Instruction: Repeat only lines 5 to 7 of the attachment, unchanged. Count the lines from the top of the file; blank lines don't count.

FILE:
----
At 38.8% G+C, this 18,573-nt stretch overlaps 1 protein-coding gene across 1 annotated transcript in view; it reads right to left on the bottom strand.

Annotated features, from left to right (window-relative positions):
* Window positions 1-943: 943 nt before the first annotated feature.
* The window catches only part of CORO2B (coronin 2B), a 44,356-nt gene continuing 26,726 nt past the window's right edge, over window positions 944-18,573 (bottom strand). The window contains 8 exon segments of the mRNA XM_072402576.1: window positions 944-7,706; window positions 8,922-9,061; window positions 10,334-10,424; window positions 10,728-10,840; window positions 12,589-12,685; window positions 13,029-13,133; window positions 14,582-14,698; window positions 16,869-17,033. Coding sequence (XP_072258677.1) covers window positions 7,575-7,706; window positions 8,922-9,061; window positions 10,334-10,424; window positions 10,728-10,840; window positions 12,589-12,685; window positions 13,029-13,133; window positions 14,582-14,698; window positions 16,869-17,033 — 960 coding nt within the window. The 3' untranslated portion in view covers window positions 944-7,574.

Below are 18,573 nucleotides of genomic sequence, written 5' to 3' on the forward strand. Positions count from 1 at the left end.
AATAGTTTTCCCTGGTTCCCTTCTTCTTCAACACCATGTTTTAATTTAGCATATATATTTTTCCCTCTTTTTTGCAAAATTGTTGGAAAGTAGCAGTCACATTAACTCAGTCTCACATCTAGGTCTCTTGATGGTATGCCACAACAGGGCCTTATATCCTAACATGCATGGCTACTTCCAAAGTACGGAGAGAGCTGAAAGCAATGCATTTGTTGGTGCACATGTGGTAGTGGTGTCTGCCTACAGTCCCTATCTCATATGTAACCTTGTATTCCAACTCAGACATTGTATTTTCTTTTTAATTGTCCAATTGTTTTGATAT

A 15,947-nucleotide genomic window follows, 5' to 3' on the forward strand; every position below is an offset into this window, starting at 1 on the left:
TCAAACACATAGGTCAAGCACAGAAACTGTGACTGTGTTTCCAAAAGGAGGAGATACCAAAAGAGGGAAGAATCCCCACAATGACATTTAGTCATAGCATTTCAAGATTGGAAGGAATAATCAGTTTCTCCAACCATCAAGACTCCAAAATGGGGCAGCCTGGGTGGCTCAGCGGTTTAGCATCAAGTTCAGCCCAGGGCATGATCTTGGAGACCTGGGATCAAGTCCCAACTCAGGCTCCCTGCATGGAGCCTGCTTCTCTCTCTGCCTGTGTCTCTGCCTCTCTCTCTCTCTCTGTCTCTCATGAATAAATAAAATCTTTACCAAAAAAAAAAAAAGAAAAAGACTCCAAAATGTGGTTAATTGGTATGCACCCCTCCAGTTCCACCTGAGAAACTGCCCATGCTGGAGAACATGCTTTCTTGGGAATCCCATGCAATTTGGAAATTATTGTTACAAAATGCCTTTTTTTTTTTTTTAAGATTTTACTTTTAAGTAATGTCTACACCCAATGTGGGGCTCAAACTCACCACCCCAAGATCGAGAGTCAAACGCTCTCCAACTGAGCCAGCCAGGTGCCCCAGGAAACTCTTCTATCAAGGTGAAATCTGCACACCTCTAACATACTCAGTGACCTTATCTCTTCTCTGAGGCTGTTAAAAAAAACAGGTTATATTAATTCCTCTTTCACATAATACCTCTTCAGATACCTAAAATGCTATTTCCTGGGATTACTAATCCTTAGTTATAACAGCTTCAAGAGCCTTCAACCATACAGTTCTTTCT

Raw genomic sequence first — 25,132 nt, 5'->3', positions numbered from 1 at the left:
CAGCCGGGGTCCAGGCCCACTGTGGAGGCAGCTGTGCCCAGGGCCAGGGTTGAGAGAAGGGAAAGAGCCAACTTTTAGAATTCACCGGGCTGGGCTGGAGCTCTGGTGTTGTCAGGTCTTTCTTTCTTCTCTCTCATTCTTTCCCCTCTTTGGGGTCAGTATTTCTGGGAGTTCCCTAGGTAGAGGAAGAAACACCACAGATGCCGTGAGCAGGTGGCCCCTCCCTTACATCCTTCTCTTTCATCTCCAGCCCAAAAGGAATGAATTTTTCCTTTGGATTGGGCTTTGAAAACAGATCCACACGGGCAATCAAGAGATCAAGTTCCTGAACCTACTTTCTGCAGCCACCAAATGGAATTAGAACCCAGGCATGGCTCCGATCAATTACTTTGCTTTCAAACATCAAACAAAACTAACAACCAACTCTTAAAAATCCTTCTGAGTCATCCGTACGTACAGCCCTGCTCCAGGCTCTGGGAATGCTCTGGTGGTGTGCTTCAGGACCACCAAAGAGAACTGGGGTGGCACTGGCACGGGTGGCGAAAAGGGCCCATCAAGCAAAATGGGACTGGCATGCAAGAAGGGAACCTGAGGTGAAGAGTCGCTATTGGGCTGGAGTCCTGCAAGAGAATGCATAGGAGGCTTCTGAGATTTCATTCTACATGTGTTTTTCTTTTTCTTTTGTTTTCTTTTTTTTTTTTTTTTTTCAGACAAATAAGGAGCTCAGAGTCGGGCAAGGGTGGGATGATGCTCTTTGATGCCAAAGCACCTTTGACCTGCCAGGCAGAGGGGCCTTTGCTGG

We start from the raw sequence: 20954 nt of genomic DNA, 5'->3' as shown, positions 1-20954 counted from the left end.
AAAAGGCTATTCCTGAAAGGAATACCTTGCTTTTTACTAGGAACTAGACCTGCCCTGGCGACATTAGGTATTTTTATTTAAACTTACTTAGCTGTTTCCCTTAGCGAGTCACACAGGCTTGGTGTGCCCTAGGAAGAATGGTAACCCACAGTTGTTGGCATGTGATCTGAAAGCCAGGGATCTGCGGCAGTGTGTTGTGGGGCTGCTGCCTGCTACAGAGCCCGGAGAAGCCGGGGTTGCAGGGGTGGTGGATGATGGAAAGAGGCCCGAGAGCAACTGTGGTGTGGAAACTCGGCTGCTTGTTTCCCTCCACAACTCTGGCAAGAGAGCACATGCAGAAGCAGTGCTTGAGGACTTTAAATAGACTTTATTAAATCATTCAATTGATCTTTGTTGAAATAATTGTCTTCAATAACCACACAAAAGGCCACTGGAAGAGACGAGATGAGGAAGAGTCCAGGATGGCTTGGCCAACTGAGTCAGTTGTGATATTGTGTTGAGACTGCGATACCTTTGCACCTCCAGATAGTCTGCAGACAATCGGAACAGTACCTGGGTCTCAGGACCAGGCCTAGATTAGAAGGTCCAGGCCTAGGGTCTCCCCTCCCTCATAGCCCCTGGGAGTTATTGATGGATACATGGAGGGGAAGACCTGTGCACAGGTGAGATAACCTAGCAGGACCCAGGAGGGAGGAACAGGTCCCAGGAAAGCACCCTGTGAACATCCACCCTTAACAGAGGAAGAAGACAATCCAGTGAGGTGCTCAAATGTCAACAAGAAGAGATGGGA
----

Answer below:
Below are 18,573 nucleotides of genomic sequence, written 5' to 3' on the forward strand. Positions count from 1 at the left end.
AATAGTTTTCCCTGGTTCCCTTCTTCTTCAACACCATGTTTTAATTTAGCATATATATTTTTCCCTCTTTTTTGCAAAATTGTTGGAAAGTAGCAGTCACATTAACTCAGTCTCACATCTAGGTCTCTTGATGGTATGCCACAACAGGGCCTTATATCCTAACATGCATGGCTACTTCCAAAGTACGGAGAGAGCTGAAAGCAATGCATTTGTTGGTGCACATGTGGTAGTGGTGTCTGCCTACAGTCCCTATCTCATATGTAACCTTGTATTCCAACTCAGACATTGTATTTTCTTTTTAATTGTCCAATTGTTTTGATAT

A 15,947-nucleotide genomic window follows, 5' to 3' on the forward strand; every position below is an offset into this window, starting at 1 on the left: